It’s not that there isn’t a lot to be thankful for, the weekend before Thanksgiving.
All kinds of small things are going right. Michael came home this week with the hand shopping cart impossibly stuffed, having bought enough groceries in one sitting to win a free turkey. When he got to the Kroger freezer to claim his prize, there weren’t any small turkeys left, so I had to make room in our tiny freezer for a twenty-pounder. That was exciting. We’re going to be eating turkey soup for a week. Rosie, Michael and I are alive and healthy– or no worse off than usual. Michael has asthma and headaches and I have fibromyalgia. But it’s under control right now. I haven’t had a major flare since January, which is a record going all the way back to when Rose was a toddler. Last November I was limping around on angry joints for most of the month, but today I went for a painless walk.
It’s more pleasant to walk in LaBelle, now that most of the political signs have been taken down.
The walk was almost fun. It’s pretty to walk in the rain, in November, when the Autumn leaves are mostly fallen, people are putting their Christmas lights up, and there aren’t many yard signs in homage to a fascist anymore.
The house on the corner, that had a gigantic TRUMP PENCE 2020 KEEP AMERICA GREAT flag on a flagpole in the middle of an otherwise picturesque garden, has taken it down. Now the garden is filled with illuminated toy soldiers. There are twinkling lights and one of those uncanny singing Christmas trees on the porch. The place a few houses down, that displayed a Trump flag in the window and a Halloween pumpkin painted with a Blue Lives Matter flag, now just has an ornamental scarecrow. The “townies” have given up and gone back to business as usual.
The only people who haven’t given up are the much more affluent ones, in the big mansions near the cliff. A few of those still have signs out, the ones that say “PRO LIFE DONALD TRUMP 2020” with a graphic of two pink baby feet. Trump’s handling of the pandemic drove abortion rates way up; indeed, The Heritage Foundation says they started going up the first year of his term, long before the pandemic, but their confidence in him is an article of faith, not reason.
On paper, we profess the same Faith. But their bloodthirsty interpretation of our Faith’s obligations makes less and less sense.
The damage to the environment is unspeakable, and it’s going to cause human suffering for a long time.
The economy inflated like a souffle in the oven, and then collapsed irrevocably like what happens when the souffle gets too high and touches the broiler element. People are lining up in enormous food lines for assistance, all across the country.
We never really had a plan to handle the pandemic, and the president’s contribution was to downplay it and encourage conspiracy theorists. I can’t ride the bus or go to Mass because people are running around maskless, showing off the fact that they believe it’s all a left-wing conspiracy for a new world order. A quarter of a million people died in agony and hundreds of thousands more will follow. Those who catch COVID and survive have a huge risk of chronic illness and disability afterward.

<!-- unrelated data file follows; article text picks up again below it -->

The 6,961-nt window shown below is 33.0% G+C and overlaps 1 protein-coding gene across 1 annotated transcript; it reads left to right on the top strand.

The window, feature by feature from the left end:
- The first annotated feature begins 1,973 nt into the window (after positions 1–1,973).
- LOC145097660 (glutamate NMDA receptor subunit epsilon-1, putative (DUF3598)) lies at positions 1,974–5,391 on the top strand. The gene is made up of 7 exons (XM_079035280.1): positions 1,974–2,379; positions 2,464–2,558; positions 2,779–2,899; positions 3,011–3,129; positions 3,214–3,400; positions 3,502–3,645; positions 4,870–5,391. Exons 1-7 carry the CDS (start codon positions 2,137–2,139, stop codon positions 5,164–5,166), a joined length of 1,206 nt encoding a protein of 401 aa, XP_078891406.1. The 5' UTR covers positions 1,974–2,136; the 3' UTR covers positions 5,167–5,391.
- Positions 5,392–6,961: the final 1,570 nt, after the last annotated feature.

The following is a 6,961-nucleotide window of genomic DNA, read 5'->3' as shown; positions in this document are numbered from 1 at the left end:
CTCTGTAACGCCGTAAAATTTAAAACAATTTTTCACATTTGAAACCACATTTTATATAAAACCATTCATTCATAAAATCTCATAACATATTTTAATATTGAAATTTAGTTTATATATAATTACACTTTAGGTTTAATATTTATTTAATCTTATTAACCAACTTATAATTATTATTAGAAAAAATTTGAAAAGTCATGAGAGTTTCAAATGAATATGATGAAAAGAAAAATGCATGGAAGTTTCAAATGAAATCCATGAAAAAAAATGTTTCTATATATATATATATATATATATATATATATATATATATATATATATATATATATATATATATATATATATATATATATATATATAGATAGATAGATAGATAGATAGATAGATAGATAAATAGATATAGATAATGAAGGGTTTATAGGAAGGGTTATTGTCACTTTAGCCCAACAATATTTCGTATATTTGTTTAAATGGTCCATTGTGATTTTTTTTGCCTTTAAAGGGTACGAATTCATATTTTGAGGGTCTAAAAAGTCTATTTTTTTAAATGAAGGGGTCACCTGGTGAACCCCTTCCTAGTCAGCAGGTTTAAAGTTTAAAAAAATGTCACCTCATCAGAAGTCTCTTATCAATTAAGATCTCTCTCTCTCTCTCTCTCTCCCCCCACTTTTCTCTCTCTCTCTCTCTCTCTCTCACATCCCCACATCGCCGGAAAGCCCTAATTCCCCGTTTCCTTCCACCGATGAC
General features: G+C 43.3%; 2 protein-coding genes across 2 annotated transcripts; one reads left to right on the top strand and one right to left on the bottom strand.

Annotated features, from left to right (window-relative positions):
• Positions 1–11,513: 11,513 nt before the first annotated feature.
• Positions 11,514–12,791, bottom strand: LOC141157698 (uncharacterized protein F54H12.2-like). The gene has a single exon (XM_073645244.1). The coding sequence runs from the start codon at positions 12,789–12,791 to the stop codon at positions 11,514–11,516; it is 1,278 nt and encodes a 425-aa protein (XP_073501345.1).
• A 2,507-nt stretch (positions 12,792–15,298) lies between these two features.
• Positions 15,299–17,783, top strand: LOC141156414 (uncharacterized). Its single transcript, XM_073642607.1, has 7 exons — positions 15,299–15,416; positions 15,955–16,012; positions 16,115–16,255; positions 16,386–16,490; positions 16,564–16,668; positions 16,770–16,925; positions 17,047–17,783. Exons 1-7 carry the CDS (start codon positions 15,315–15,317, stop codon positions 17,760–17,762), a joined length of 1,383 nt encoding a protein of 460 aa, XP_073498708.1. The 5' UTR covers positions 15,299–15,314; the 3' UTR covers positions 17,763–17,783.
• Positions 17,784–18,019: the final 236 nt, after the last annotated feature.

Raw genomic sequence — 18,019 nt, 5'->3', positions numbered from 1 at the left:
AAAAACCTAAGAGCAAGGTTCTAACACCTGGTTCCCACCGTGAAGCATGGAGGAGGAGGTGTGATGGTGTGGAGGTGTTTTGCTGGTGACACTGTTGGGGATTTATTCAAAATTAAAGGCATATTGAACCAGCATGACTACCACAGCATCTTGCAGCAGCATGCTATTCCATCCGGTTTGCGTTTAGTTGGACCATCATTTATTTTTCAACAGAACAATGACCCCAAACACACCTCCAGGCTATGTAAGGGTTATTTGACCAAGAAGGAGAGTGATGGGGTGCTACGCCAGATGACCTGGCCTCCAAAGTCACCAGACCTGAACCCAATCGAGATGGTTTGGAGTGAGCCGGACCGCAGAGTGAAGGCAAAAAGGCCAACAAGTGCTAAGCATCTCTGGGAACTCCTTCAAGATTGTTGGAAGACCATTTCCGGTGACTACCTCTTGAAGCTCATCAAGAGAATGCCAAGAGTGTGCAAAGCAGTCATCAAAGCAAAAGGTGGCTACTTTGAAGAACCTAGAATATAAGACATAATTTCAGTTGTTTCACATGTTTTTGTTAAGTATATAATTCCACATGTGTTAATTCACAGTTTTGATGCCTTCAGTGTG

It’s not that I’m not thankful Trump lost, but Biden is not going to be able to fix this.
Meanwhile, we live in a country where nearly seventy-four million people voted for a fascist pig. An alarming number of those people told the rest of us we’d be in mortal sin if we didn’t, because of the unborn babies whose lives he’d save if his cruelty and incompetence weren’t actually killing them. And a sizable number of those people still believe he won. They justify the belief with outlandish conspiracy theories and hold those, too, as an article of faith.
Trump’s attempts at a coup to keep himself in power are foundering comically. He’s going to fail. I won’t hold my breath for him to go to prison, but that’s a distinct possibility. Still, that leads me to ask myself what many other commentators have been asking: what happens if the next would-be fascist despot is smart?
I hope we’ve learned in the past four years, that that’s all it would really take.
We are not strong.
We have never been strong, and we are weaker than ever now.
That was my train of thought as I went for my walk. It’s not a nice one.
I stood at that vantage point at the edge of the LaBelle cliff, where I once saw the angel over the wine-dark Ohio. That evening was one of the last snows of the winter, in January, when the pandemic was something that was going on in Asia and Europe. Soon after, the president started downplaying and lying about it to make himself look strong. He said it would all go away in April, “because of the heat.”
Now it’s cold again, two hundred fifty thousand of my countrymen are dead, and there’s no end in sight.
I am more exhausted than I can express.
Still, it’s nice to get out now and then.
Image via Pixabay.
Mary Pezzulo is the author of Meditations on the Way of the Cross.
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